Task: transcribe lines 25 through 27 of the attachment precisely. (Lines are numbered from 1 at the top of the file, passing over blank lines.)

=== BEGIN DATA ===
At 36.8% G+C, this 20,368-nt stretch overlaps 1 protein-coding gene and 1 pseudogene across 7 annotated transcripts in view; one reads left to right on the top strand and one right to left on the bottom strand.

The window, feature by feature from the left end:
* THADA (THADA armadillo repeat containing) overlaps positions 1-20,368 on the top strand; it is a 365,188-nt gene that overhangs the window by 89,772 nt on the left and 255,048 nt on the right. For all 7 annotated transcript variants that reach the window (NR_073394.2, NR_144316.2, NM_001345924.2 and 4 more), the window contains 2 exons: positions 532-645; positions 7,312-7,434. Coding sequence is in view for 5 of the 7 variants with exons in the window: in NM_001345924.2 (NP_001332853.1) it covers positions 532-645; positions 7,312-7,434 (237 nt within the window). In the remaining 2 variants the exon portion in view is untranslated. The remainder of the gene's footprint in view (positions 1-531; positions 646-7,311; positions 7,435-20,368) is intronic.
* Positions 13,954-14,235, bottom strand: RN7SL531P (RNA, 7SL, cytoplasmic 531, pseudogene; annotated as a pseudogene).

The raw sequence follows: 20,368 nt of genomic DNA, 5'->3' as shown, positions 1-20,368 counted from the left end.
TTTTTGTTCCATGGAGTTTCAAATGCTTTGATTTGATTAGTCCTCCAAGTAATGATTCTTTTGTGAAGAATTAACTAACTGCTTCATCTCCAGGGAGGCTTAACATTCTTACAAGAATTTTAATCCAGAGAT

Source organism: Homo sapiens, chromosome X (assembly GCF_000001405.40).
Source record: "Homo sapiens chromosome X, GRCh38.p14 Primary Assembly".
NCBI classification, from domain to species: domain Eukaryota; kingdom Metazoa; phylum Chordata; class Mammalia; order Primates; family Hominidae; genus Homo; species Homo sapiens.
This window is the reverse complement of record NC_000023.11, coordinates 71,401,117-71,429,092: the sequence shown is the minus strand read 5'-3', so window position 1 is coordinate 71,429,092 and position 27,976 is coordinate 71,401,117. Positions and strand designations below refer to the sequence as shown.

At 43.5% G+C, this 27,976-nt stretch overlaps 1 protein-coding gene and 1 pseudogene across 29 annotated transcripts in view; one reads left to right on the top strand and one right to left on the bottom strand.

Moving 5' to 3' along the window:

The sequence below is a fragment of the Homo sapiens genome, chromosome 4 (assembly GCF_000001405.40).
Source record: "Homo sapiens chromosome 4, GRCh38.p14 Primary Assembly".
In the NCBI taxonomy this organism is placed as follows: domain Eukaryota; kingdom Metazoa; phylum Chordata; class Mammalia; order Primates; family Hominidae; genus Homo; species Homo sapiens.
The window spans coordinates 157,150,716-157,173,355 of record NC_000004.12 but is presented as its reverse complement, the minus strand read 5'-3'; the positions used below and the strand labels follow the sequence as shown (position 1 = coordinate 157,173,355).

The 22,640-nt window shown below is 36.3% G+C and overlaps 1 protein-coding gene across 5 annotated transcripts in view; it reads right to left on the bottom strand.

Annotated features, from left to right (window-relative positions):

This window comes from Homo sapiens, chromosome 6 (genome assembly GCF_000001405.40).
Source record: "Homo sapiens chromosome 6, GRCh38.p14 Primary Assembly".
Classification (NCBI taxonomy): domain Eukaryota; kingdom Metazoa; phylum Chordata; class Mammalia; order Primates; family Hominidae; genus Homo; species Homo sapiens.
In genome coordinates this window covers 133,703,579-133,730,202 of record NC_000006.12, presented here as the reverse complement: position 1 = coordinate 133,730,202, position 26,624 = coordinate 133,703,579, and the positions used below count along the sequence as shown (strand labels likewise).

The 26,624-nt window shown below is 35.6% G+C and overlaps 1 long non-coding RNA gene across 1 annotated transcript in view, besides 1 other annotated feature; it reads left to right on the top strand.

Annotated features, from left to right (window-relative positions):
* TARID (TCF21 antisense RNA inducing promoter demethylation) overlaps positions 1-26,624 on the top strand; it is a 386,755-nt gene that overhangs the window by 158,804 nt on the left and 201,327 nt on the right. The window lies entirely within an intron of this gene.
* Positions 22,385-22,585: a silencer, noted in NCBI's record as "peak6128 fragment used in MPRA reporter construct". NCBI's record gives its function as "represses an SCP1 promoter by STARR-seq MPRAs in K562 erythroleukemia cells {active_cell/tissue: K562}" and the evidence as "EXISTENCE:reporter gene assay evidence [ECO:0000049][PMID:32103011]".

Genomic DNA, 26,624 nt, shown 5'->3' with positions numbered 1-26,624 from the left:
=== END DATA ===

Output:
* TARID (TCF21 antisense RNA inducing promoter demethylation) overlaps positions 1-26,624 on the top strand; it is a 386,755-nt gene that overhangs the window by 158,804 nt on the left and 201,327 nt on the right. The window lies entirely within an intron of this gene.
* Positions 22,385-22,585: a silencer, noted in NCBI's record as "peak6128 fragment used in MPRA reporter construct". NCBI's record gives its function as "represses an SCP1 promoter by STARR-seq MPRAs in K562 erythroleukemia cells {active_cell/tissue: K562}" and the evidence as "EXISTENCE:reporter gene assay evidence [ECO:0000049][PMID:32103011]".

Genomic DNA, 26,624 nt, shown 5'->3' with positions numbered 1-26,624 from the left: